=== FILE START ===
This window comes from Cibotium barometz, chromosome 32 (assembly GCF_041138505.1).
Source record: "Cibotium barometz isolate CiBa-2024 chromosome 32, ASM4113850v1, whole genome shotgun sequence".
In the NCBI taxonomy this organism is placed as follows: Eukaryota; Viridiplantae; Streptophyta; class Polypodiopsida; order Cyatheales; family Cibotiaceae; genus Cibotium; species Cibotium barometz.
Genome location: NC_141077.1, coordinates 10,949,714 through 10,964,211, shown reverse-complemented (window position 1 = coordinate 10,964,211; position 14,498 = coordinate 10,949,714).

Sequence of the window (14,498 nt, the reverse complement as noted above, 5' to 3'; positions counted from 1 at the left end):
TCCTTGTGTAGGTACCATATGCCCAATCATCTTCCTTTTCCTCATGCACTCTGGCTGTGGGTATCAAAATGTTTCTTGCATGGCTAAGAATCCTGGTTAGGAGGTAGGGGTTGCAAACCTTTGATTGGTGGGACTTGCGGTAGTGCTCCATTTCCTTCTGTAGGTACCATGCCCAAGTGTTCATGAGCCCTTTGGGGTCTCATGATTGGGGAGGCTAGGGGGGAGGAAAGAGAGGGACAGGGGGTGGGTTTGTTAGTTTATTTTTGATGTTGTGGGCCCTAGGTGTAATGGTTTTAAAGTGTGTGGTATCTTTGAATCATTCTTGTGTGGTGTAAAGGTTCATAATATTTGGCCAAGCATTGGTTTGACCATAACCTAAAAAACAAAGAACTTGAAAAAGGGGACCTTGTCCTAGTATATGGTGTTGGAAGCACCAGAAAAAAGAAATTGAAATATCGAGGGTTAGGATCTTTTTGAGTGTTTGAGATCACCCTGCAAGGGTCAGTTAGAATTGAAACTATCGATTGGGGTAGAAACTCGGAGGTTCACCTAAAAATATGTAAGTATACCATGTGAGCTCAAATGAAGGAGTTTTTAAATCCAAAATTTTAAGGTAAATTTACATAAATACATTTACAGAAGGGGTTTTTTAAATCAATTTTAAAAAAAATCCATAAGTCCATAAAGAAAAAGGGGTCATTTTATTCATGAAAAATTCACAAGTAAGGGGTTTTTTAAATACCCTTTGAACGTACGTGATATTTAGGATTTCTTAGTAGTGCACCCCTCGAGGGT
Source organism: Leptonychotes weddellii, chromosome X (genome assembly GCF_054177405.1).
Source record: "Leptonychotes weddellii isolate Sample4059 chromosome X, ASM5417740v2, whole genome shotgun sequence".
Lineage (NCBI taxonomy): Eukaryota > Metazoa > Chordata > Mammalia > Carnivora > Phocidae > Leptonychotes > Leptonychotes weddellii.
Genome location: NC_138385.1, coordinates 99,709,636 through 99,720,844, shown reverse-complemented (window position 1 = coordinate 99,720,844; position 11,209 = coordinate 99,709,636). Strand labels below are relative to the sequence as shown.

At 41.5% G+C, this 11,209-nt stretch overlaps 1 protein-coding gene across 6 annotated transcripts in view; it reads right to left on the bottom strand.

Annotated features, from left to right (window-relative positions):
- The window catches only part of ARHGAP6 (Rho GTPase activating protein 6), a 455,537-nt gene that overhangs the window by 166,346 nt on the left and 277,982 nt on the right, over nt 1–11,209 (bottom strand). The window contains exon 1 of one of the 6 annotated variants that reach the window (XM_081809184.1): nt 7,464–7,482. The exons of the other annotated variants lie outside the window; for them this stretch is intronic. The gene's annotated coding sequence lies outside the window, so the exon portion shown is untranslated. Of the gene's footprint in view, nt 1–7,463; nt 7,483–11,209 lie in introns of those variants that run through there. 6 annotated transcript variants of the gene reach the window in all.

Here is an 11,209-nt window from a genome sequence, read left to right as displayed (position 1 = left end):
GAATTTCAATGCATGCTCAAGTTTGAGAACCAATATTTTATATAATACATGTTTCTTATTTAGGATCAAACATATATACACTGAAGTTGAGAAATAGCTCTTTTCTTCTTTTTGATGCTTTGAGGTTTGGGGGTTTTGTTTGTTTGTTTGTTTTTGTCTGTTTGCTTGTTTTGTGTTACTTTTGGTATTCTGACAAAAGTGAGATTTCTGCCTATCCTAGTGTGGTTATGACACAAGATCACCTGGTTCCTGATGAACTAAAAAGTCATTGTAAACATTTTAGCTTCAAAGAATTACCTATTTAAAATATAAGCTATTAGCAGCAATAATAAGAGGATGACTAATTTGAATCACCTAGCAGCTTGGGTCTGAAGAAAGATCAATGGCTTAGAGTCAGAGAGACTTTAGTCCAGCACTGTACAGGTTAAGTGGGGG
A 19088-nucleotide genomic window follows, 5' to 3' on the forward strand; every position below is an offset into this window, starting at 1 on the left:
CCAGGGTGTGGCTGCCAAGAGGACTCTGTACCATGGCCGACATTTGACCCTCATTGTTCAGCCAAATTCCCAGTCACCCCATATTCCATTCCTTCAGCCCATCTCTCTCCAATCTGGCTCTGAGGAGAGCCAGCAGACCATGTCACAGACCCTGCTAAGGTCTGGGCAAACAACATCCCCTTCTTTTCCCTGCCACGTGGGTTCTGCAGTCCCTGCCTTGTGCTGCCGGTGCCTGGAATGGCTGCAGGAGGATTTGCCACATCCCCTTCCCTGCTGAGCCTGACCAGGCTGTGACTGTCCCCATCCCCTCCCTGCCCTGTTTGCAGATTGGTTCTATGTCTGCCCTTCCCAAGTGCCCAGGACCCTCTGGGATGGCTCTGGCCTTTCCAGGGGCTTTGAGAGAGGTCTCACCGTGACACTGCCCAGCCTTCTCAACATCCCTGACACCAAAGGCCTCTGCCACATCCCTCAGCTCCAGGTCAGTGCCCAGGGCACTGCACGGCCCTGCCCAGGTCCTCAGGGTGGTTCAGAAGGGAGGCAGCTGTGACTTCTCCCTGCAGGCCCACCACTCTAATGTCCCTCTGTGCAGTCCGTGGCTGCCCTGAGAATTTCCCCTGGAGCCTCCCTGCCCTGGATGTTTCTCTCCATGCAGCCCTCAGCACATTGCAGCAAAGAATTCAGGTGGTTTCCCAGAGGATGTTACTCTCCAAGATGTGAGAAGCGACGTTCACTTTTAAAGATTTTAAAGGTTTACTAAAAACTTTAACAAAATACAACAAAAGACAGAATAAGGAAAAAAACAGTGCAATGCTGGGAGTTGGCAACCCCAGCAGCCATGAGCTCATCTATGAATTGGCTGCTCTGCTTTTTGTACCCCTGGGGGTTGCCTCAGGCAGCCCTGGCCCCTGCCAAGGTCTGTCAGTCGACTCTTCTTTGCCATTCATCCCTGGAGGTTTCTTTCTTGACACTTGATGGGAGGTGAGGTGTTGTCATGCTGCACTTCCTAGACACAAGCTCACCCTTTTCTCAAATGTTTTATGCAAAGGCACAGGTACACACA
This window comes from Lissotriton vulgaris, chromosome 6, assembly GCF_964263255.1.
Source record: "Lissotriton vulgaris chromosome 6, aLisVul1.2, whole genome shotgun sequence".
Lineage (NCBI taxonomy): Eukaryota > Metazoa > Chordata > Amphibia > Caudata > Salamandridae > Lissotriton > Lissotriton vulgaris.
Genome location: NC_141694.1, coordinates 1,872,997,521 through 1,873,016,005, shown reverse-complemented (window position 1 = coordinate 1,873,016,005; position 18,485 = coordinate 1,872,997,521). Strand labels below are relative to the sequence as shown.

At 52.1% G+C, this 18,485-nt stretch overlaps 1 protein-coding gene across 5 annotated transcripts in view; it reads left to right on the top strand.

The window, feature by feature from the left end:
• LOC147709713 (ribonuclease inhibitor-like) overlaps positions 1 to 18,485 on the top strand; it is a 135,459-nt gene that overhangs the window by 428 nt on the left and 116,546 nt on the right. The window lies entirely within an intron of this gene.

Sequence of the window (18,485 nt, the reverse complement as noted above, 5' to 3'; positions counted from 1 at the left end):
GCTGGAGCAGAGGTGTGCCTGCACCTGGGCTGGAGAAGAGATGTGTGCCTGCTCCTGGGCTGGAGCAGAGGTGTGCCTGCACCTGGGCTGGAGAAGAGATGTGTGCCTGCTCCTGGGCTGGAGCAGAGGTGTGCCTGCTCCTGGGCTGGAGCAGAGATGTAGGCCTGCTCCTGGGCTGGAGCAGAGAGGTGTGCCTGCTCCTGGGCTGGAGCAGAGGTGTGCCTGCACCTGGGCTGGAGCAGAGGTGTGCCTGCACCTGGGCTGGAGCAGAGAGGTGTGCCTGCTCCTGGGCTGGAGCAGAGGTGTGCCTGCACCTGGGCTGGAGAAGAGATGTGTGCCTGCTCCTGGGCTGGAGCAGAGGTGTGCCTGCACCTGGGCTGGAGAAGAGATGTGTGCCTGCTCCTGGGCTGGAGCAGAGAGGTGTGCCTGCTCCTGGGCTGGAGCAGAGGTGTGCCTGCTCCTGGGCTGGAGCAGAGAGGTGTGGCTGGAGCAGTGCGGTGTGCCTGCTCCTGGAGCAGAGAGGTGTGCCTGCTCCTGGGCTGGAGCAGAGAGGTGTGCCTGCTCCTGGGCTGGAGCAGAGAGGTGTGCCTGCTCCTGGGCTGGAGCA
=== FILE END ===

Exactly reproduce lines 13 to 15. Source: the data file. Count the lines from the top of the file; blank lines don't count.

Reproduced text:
- The window catches only part of ARHGAP6 (Rho GTPase activating protein 6), a 455,537-nt gene that overhangs the window by 166,346 nt on the left and 277,982 nt on the right, over nt 1–11,209 (bottom strand). The window contains exon 1 of one of the 6 annotated variants that reach the window (XM_081809184.1): nt 7,464–7,482. The exons of the other annotated variants lie outside the window; for them this stretch is intronic. The gene's annotated coding sequence lies outside the window, so the exon portion shown is untranslated. Of the gene's footprint in view, nt 1–7,463; nt 7,483–11,209 lie in introns of those variants that run through there. 6 annotated transcript variants of the gene reach the window in all.

Here is an 11,209-nt window from a genome sequence, read left to right as displayed (position 1 = left end):
GAATTTCAATGCATGCTCAAGTTTGAGAACCAATATTTTATATAATACATGTTTCTTATTTAGGATCAAACATATATACACTGAAGTTGAGAAATAGCTCTTTTCTTCTTTTTGATGCTTTGAGGTTTGGGGGTTTTGTTTGTTTGTTTGTTTTTGTCTGTTTGCTTGTTTTGTGTTACTTTTGGTATTCTGACAAAAGTGAGATTTCTGCCTATCCTAGTGTGGTTATGACACAAGATCACCTGGTTCCTGATGAACTAAAAAGTCATTGTAAACATTTTAGCTTCAAAGAATTACCTATTTAAAATATAAGCTATTAGCAGCAATAATAAGAGGATGACTAATTTGAATCACCTAGCAGCTTGGGTCTGAAGAAAGATCAATGGCTTAGAGTCAGAGAGACTTTAGTCCAGCACTGTACAGGTTAAGTGGGGG